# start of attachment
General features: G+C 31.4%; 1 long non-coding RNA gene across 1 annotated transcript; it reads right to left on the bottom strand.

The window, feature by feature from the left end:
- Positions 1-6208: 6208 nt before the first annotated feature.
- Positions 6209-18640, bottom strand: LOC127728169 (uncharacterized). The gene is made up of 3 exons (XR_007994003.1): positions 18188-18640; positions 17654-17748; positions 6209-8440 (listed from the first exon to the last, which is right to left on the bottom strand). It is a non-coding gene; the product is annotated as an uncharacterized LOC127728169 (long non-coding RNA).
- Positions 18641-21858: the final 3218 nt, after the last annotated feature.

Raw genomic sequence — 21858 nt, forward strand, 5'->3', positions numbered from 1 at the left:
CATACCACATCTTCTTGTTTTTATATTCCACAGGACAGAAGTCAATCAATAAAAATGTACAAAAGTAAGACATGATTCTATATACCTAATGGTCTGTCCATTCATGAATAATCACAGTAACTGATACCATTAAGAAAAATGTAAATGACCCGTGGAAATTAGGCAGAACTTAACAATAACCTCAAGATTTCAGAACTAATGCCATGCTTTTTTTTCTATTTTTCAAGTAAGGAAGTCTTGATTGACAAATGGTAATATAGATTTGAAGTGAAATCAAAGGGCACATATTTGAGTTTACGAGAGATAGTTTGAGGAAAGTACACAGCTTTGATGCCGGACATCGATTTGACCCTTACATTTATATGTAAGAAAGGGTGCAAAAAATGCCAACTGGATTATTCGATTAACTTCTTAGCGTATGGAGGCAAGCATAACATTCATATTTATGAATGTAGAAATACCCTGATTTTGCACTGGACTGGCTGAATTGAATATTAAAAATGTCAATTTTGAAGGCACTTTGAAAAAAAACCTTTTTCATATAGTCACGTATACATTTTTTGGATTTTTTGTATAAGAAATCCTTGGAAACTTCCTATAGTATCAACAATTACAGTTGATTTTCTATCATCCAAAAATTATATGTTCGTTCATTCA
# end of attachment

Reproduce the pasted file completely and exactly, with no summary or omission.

General features: G+C 31.4%; 1 long non-coding RNA gene across 1 annotated transcript; it reads right to left on the bottom strand.

The window, feature by feature from the left end:
- Positions 1-6208: 6208 nt before the first annotated feature.
- Positions 6209-18640, bottom strand: LOC127728169 (uncharacterized). The gene is made up of 3 exons (XR_007994003.1): positions 18188-18640; positions 17654-17748; positions 6209-8440 (listed from the first exon to the last, which is right to left on the bottom strand). It is a non-coding gene; the product is annotated as an uncharacterized LOC127728169 (long non-coding RNA).
- Positions 18641-21858: the final 3218 nt, after the last annotated feature.

Raw genomic sequence — 21858 nt, forward strand, 5'->3', positions numbered from 1 at the left:
CATACCACATCTTCTTGTTTTTATATTCCACAGGACAGAAGTCAATCAATAAAAATGTACAAAAGTAAGACATGATTCTATATACCTAATGGTCTGTCCATTCATGAATAATCACAGTAACTGATACCATTAAGAAAAATGTAAATGACCCGTGGAAATTAGGCAGAACTTAACAATAACCTCAAGATTTCAGAACTAATGCCATGCTTTTTTTTCTATTTTTCAAGTAAGGAAGTCTTGATTGACAAATGGTAATATAGATTTGAAGTGAAATCAAAGGGCACATATTTGAGTTTACGAGAGATAGTTTGAGGAAAGTACACAGCTTTGATGCCGGACATCGATTTGACCCTTACATTTATATGTAAGAAAGGGTGCAAAAAATGCCAACTGGATTATTCGATTAACTTCTTAGCGTATGGAGGCAAGCATAACATTCATATTTATGAATGTAGAAATACCCTGATTTTGCACTGGACTGGCTGAATTGAATATTAAAAATGTCAATTTTGAAGGCACTTTGAAAAAAAACCTTTTTCATATAGTCACGTATACATTTTTTGGATTTTTTGTATAAGAAATCCTTGGAAACTTCCTATAGTATCAACAATTACAGTTGATTTTCTATCATCCAAAAATTATATGTTCGTTCATTCA